HS-LS1-2

Develop and use a model to illustrate the hierarchical organization of interacting systems that provide specific functions within multicellular organisms.

  1. Animals

    A single chemical may draw lonely locusts into a hungry swarm

    Swarms of locusts can destroy crops. Scientists have discovered a chemical that might make locusts come together in huge hungry swarms.

    By
  2. Health & Medicine

    Explainer: What is puberty?

    Puberty isn’t just a time for zits, breasts and deeper voices. It also spurs brain development that helps teens handle emotions and deal with stress.

    By
  3. Brain

    You don’t see as much color as you think

    It might seem like we live in a world full of color. But when scientists flip it into black and white, most people never notice the switch.

    By
  4. Animals

    Superblack fish can disappear in the deep sea’s darkness

    Some fish that live in the ocean’s depths are superblack due to a special layer of light-absorbing structures in their skin.

    By
  5. Health & Medicine

    Explainer: What are Antibodies?

    Antibodies are one of the major players in the immune system’s attack against germs. Learn what they are, what they do and how they keep us healthy.

    By
  6. Brain

    Explainer: How our eyes make sense of light

    It takes a lot for images before the eyes to be 'seen.' It starts by special cells sensing the light, then signals relaying those data to the brain.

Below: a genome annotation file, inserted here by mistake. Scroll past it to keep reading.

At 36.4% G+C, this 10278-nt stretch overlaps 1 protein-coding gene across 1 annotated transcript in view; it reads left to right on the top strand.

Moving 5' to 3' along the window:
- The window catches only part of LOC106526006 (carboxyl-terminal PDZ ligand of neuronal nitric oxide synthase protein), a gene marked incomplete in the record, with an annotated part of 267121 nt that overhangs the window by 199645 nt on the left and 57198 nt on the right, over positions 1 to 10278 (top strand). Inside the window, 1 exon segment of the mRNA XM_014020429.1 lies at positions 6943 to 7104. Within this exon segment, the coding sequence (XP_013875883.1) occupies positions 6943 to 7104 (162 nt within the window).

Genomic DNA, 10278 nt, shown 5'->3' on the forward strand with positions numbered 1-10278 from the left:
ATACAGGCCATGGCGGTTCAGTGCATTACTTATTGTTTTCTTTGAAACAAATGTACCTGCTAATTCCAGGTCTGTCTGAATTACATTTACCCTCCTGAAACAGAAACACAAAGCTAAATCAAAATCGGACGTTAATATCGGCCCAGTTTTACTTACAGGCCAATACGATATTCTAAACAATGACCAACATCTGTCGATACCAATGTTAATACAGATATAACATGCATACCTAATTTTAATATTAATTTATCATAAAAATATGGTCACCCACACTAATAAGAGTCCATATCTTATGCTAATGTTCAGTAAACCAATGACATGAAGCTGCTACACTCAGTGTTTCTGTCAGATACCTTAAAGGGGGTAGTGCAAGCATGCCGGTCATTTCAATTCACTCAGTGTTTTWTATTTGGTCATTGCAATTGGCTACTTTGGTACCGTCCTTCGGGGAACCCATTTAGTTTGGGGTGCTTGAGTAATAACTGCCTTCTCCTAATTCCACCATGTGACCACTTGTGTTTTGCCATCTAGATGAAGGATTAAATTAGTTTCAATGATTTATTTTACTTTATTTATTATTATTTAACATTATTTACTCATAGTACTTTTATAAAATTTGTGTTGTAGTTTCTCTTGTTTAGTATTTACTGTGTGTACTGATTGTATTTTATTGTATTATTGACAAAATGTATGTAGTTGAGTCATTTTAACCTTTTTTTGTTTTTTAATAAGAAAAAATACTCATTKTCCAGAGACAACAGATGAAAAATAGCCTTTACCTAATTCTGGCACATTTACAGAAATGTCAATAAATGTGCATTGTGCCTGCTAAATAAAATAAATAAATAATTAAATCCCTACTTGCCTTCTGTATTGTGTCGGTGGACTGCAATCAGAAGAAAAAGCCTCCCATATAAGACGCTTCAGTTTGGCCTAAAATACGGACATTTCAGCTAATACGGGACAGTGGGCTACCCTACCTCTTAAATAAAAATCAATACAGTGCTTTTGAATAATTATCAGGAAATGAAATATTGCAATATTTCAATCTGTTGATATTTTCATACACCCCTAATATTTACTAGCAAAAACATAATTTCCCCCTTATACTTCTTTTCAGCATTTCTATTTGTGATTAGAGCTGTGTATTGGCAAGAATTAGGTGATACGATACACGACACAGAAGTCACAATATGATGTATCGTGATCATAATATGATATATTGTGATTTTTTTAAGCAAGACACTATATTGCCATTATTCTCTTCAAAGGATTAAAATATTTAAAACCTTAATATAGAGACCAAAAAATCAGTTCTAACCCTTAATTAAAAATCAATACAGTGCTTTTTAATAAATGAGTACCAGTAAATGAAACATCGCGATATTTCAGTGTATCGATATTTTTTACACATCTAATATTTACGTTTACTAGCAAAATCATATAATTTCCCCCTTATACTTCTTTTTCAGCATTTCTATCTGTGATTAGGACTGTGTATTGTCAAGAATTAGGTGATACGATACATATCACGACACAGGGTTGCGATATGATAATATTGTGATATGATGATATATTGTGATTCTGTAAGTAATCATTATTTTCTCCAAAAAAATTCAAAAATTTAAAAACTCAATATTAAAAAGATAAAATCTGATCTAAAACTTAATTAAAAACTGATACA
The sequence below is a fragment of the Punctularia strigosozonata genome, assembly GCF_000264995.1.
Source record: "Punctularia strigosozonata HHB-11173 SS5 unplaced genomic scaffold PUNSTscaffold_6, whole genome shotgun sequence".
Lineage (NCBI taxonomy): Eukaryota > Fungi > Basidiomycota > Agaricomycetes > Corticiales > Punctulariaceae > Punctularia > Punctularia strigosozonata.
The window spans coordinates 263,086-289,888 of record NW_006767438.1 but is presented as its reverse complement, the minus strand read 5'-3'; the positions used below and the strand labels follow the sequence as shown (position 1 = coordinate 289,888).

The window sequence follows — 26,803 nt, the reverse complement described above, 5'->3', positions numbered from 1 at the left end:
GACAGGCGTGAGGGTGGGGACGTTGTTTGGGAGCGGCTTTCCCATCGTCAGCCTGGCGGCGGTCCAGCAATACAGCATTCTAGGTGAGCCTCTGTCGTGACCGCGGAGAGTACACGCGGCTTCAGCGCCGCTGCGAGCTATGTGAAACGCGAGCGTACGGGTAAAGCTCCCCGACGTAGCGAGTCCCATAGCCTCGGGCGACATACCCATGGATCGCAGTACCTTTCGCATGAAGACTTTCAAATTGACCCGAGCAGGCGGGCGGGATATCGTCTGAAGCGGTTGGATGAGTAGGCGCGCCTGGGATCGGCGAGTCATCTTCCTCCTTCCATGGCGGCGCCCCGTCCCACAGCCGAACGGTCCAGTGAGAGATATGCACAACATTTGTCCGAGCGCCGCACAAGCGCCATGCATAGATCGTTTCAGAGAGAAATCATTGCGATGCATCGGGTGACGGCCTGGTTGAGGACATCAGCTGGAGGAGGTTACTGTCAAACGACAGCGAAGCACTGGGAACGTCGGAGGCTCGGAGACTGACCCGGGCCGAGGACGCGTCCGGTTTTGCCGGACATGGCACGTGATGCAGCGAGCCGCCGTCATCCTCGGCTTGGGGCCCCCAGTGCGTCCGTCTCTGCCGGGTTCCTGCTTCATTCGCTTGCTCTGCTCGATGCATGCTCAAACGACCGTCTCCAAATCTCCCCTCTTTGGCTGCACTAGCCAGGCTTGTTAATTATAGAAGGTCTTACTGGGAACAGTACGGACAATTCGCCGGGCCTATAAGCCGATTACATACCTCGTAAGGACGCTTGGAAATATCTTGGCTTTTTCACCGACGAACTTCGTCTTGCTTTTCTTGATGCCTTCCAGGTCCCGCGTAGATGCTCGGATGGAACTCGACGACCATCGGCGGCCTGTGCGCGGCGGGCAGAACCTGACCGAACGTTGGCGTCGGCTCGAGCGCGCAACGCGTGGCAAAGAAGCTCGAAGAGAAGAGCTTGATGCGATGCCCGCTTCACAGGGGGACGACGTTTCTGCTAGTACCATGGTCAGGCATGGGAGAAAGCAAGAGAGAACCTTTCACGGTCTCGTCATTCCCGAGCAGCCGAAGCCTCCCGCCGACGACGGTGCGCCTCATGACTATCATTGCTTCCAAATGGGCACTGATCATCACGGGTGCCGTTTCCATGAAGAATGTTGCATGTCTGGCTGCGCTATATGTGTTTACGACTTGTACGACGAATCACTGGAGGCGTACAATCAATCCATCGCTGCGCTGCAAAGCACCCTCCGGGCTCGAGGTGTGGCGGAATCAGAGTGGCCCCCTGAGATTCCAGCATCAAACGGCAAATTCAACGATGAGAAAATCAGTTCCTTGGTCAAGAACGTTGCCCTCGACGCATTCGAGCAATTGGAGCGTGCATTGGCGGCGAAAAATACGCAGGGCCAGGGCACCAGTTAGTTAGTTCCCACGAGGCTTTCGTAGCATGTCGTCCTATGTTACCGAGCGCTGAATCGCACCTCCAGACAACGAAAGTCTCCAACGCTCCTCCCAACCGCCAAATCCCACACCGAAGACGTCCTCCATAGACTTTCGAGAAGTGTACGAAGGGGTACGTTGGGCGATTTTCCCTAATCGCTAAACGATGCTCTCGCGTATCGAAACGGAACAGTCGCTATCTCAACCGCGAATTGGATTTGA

By
  7. Oceans

    Going bright may help corals recover from bleaching

    When some corals bleach, they turn neon colors. Flashy hues may be part of a response that helps these corals recover and reunite with their algae.

    By
  8. Chemistry

    This tube worm’s glowing slime may help sustain its own shine

    Snot oozed by a marine tube worm can glow for up to 3 full days. The secret of how this works might lead to long-lasting lights that glow on and on.

    By
  9. Health & Medicine

    Antibodies from former COVID-19 patients could become a medicine

    The experimental treatment uses antibodies from the blood plasma of COVID-19 survivors. It may prevent disease in other people or help treat the sick.

    By
  10. Animals

    Conservation is going to the dogs

    Scientists are now training dogs to help track rare, elusive — and sometimes invasive — plants and animals.

    By
  11. Brain

    Zapping the brain may make it work right again

    Sending electrical zaps to electrodes implanted deep in the brain can help people with Parkinson’s disease, depression and even obsessive-compulsive disorder.

    By
  12. Life

    Here’s how butterfly wings keep cool in the sun

    Butterfly wings sport structures that let living tissues release more heat than the rest of the wing.

    By